Are you hooked on Peppa Pig? The show seems simple and childish on the surface but, like a rainbow cake, contains more richness, colour, secrets and layers the deeper you dig.
Watch it for long enough and you start to ask yourself all kinds of questions about the characters and the world they inhabit.
So many questions.
How does Miss Rabbit hold down all her jobs? Why, after 20 years of adventures, are Peppa and George still preschoolers? Why does everyone live on a hill? How come everybody's eyes are on one side of the face? And did you ever wonder what Daddy Pig and Mummy Pig were called before having a child? So, so, so many questions.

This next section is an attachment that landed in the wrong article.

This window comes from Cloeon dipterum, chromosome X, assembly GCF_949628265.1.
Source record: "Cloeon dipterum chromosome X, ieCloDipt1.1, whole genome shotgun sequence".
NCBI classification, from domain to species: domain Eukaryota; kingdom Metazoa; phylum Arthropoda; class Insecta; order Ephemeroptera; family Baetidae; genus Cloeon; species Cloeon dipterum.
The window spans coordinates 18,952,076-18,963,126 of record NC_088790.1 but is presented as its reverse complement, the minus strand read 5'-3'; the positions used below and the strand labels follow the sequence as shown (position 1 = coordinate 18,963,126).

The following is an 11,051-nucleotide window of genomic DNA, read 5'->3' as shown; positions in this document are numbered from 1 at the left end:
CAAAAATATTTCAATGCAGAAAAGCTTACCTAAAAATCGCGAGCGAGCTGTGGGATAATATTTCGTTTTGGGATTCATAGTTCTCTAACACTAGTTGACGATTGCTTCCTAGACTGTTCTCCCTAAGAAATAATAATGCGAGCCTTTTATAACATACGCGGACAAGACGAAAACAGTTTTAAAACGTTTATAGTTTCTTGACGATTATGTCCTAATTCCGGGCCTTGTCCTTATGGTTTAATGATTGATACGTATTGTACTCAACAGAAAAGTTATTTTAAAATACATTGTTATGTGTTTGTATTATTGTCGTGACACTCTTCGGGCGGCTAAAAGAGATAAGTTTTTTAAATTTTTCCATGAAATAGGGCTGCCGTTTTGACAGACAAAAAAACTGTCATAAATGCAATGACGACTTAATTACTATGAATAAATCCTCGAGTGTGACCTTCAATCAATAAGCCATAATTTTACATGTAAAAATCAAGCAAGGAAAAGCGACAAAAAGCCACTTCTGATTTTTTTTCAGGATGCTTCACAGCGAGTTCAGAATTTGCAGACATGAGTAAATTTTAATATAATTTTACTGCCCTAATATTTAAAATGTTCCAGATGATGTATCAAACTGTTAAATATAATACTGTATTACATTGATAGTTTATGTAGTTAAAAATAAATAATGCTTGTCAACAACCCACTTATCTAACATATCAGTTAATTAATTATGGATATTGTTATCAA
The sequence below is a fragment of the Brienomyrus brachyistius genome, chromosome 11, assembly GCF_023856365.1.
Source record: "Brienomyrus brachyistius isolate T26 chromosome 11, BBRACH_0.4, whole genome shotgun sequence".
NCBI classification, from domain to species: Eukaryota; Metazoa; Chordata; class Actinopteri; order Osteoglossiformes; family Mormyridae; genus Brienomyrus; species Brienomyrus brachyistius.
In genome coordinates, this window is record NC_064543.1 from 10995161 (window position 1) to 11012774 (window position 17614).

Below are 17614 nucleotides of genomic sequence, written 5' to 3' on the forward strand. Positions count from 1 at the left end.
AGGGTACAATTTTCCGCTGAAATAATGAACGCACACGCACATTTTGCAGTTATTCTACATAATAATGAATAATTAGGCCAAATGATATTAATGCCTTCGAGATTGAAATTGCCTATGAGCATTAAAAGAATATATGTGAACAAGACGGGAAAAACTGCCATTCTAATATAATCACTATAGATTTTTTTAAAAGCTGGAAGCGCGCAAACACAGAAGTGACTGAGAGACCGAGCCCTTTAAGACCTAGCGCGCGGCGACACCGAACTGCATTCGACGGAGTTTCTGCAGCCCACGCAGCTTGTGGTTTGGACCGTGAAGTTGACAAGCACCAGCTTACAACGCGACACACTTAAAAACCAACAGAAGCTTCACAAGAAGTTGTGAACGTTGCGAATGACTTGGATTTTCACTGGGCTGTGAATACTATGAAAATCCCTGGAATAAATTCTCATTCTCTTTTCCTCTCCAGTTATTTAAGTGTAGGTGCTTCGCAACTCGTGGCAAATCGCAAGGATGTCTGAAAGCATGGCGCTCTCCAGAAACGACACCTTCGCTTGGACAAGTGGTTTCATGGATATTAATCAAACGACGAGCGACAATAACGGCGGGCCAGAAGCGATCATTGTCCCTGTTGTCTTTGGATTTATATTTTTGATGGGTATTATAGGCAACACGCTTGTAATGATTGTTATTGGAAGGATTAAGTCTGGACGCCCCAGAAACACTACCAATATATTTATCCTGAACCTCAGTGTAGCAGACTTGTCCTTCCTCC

And here are a few more...
Is Madame Gazelle A Vampire?
Something very peculiar is suggested in the Halloween episode Pumpkin Party. Here's Madame Gazelle chatting to Suzy Sheep. Suzy's dressed as a vampire. Madame Gazelle says this "Brings back memories of the old country," as though she had experience with the undead in earlier days. You assume it's a throwaway line until you notice what's going on in the mirror.
It's no one-off gag either. The pedagogical antelope is seemingly ageless. We know from flashback episodes that she also taught the previous generation, including Peppa's parents. No noticeable ageing is evident between the timeframes -- another hallmark of a vampire.
The Tower Bridge Bus Jump: Have I Seen That Somewhere Before?